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‘Post Facto’ Environmental Clearance Set to be New Normal in India

The draft notification pushed during the lockdown, in more ways than one, tries to minimise public participation in determining impacts of any particular industrial project on livelihoods and environment.
Narendra Modi govt decides to give Post Facto enviornmental clearance

Representational image. | Image Courtesy: Counter View

New Delhi: In what could spell catastrophe for the lives and livelihoods of millions of citizens across the country, the Central government has sought to introduce new rules whereby environmental clearances can be granted to industrial projects on a post facto basis. That is, projects that have commenced operations – by way of construction, installation, excavation, production, etc – without obtaining necessary clearances can be legalised as per provisions of the Draft Environmental Impact Assessment (EIA) Notification, 2020 when it comes into effect.

The notification has been, at present, put up in the public domain by the Union Ministry of Environment, Forests and Climate Change of the Bharatiya Janata Party (BJP)-led National Democratic Alliance (NDA) government, inviting objections and recommendations to it, for which the last date is May 5.

The provision in the notification, which allows granting of post facto environmental clearances, is being seen as a tool that could be used by business interests to easily bypass environmental concerns affecting millions of people in order to maximise their own profits. The provision, once it is in place, will allow industries to circumvent the process of EIA which has so far been mandatorily conducted beforehand in order to ascertain the scale of setbacks that are likely to be suffered by natural settings owing to the construction of a project.

The post facto clearance can be granted against payment of a penalty, which as per further provisions of the notification, will be fixed at 1.5 times of the “ecological damage assessed and economic benefit derived due to the violation” if the application for it is made suo motu by the project proponent.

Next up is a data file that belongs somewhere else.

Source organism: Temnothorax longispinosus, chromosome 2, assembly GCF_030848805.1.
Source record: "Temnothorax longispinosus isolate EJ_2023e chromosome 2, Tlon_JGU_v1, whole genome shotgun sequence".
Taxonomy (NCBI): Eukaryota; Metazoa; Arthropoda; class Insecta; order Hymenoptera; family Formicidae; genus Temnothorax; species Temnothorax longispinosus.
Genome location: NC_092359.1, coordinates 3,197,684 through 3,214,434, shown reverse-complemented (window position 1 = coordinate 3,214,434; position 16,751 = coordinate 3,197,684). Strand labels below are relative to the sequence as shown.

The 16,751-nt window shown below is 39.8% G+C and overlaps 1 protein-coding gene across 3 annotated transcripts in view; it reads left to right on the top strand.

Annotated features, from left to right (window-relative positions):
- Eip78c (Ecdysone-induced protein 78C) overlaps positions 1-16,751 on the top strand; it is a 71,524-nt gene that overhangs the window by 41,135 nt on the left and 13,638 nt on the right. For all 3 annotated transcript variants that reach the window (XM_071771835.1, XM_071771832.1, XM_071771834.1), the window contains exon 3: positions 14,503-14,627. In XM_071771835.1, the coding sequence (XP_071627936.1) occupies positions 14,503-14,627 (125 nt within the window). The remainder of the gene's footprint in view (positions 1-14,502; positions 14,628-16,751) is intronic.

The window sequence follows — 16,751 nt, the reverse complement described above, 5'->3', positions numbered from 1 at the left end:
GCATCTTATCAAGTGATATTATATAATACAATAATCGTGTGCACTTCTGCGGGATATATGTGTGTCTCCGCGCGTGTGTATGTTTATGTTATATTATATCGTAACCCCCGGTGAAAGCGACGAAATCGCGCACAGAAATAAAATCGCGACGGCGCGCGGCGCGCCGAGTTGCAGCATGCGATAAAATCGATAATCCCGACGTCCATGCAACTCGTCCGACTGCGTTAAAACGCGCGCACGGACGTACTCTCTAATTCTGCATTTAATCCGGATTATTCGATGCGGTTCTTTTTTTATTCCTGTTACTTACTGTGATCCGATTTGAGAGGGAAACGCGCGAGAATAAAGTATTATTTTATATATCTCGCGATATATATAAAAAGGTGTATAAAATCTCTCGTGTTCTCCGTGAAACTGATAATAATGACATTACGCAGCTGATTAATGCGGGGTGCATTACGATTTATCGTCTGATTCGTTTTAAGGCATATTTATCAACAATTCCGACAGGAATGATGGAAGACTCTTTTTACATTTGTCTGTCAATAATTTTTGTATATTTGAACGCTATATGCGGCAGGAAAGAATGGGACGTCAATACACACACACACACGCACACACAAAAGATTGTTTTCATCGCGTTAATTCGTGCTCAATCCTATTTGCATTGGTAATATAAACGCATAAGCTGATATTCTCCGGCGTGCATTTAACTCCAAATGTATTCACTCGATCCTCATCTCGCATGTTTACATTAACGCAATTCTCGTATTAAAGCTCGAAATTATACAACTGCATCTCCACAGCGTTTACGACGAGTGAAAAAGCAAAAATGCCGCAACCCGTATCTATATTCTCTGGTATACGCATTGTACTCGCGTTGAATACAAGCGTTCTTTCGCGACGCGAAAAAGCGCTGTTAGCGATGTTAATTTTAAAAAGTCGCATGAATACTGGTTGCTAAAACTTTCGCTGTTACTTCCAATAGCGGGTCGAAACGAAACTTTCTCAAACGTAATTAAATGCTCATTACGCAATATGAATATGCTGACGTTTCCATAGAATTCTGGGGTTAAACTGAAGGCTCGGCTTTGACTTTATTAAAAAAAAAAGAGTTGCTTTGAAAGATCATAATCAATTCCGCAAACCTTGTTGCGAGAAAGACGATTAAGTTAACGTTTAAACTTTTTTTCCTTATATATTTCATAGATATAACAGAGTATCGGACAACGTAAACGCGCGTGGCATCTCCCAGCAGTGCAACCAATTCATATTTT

The penalty will, however, be fixed at two times the extent of damages and benefits if the violation is reported by any government agency. The sole prerogative of determining the extent of the “ecological damage assessed and economic benefit derived due to the violation” will be that of an Appraisal Committee appointed for the purpose.

The committee, however, will be empowered to scrap a project altogether only if it has been constructed at a site where it is not permissible to be set up as per provisions of the law.

The Food and Agriculture Organisation (FAO) of the United Nations defines the purpose of EIA as alerting decision makers, regulatory agencies and the public of environmental consequences of projects “so that those projects can be modified, if need be, to prevent environmental deterioration, to avoid construction errors and to forestall economic losses caused by negative side effects.” A post facto assessment defeats the very purpose of EIA as has been described by the FAO because irreversible ecological damage will already have been committed with the commencement of operations.